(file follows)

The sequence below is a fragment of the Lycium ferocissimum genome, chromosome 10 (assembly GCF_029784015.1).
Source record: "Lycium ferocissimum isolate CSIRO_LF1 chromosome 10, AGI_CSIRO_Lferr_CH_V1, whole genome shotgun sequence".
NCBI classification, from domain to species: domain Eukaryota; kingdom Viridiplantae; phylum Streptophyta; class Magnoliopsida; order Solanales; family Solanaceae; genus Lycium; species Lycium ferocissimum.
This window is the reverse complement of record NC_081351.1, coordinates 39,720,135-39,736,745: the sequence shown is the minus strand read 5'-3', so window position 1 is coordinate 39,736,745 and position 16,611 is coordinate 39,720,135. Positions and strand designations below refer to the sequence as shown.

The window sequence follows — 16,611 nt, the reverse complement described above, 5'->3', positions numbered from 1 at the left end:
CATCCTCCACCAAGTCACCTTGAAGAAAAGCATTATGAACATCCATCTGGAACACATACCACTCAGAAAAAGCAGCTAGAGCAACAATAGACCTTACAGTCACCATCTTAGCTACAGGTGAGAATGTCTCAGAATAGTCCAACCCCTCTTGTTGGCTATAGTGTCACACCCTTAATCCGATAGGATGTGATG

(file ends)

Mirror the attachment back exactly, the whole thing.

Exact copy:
The sequence below is a fragment of the Lycium ferocissimum genome, chromosome 10 (assembly GCF_029784015.1).
Source record: "Lycium ferocissimum isolate CSIRO_LF1 chromosome 10, AGI_CSIRO_Lferr_CH_V1, whole genome shotgun sequence".
NCBI classification, from domain to species: domain Eukaryota; kingdom Viridiplantae; phylum Streptophyta; class Magnoliopsida; order Solanales; family Solanaceae; genus Lycium; species Lycium ferocissimum.
This window is the reverse complement of record NC_081351.1, coordinates 39,720,135-39,736,745: the sequence shown is the minus strand read 5'-3', so window position 1 is coordinate 39,736,745 and position 16,611 is coordinate 39,720,135. Positions and strand designations below refer to the sequence as shown.

The window sequence follows — 16,611 nt, the reverse complement described above, 5'->3', positions numbered from 1 at the left end:
CATCCTCCACCAAGTCACCTTGAAGAAAAGCATTATGAACATCCATCTGGAACACATACCACTCAGAAAAAGCAGCTAGAGCAACAATAGACCTTACAGTCACCATCTTAGCTACAGGTGAGAATGTCTCAGAATAGTCCAACCCCTCTTGTTGGCTATAGTGTCACACCCTTAATCCGATAGGATGTGATG